2000

Northumbrian Water Limited

Northumbrian Water received the first Stockholm Industry Water Award for its “forward looking initiative at achieving a regional solution to sewage treatment and disposal, in co-operation with local government and regulatory agencies, businesses and other non-governmental organisations.” Northumbrian Water successfully integrated state-of-the-art technology and regional industrial and legislative bodies into a new wastewater treatment strategy that enabled itself and neighbouring industrial companies to meet EU regulations, produced useful end products, brought a dramatic improvement to the quality of the River Tees and proved to be energy- and environmentally-effective.

Serving a population of 2.6 million that includes the cities of Newcastle, Sunderland and the Teesside conurbation, Northumbrian Water succeeded in finding innovative solutions to two major problems – what to do with huge volumes of sewage sludge when its disposal to sea was prohibited by the EU in December 1998, and how to provide a treatment facility that could deal with the area’s sewage and local industry’s waste. Northumbrian Water’s strategy, which combined an objective to work in partnership with the UK’s Environment Agency to improve water quality of the River Tees by removing discharges from the estuary, included the development of two modern, co-located facilities. These were the Regional Sludge Treatment Centre (RSTC) and the Tees Estuary Environment Scheme (TEES) – a major sewage and industrial effluent treatment works. Both facilities were constructed on a brown field site created by the capping of a chemical waste tip.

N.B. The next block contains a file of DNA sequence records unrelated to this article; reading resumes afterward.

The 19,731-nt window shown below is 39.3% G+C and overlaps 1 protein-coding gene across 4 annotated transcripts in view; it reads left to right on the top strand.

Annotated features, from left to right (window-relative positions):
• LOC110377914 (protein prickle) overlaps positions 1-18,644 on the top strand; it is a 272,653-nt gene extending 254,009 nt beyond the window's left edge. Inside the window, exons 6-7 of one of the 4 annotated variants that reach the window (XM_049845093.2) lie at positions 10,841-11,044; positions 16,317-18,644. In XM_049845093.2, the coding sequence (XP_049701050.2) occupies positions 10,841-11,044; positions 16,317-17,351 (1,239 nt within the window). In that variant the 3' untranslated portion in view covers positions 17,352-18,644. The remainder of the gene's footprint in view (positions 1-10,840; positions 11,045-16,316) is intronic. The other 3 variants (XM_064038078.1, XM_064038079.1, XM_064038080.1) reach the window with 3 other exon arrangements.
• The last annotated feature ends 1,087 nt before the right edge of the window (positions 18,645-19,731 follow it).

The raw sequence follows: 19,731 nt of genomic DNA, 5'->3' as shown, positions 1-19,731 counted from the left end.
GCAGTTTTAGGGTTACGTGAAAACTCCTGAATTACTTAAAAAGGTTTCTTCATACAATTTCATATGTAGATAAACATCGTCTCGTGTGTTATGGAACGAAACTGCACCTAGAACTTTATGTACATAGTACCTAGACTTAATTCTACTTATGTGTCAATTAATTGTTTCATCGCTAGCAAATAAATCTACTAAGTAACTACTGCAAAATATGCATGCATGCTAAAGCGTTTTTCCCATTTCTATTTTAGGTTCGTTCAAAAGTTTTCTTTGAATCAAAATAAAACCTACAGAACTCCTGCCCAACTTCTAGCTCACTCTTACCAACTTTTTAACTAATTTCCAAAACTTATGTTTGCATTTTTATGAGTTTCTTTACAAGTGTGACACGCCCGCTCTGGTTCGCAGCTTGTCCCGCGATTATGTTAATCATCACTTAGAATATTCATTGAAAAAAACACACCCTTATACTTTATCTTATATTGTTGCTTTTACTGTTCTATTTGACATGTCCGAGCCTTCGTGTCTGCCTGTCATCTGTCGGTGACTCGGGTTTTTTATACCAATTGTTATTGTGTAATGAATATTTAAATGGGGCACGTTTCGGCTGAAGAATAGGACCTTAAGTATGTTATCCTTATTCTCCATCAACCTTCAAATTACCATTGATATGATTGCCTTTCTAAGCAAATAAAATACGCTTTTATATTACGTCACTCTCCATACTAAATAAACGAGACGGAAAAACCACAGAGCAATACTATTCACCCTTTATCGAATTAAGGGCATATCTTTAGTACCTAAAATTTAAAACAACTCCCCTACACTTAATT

The TEES scheme has been hailed as the Tees River’s “biggest clean up since the Industrial Revolution” because it simultaneously provides improved treatment for a variety of waste streams, including industrial, and has helped rehabilitate the river. Already, ICI, Dupont, British Steel and Phillips Petroleum have agreed to send their industrial effluent to the scheme’s facility for treatment. When fully operational, the TEES scheme will be able to treat 300,000 cubic meters per day of effluent – the equivalent of a population of 3.5 million. The ending of direct discharges to the estuary has encouraged the return and passage of migratory fish.

Within Britain, and increasingly around the world, Northumbrian Water’s sludge and TEES strategies have been recognised as innovative. Both British Prime Minister Tony Blair, who launched the construction in 1996, and Cabinet Minister and local Member of Parliament Dr. Mo Mowlam, who officially opened the first phase in 1998, recognised the importance of the plant in solving current problems and providing solutions for the future. Since their completion, politicians and water engineers from around the UK and the world that are faced with similar issues have visited the twin plants. Northumbrian Water Limited is a member of the global Suez Lyonnaise des Eaux group.

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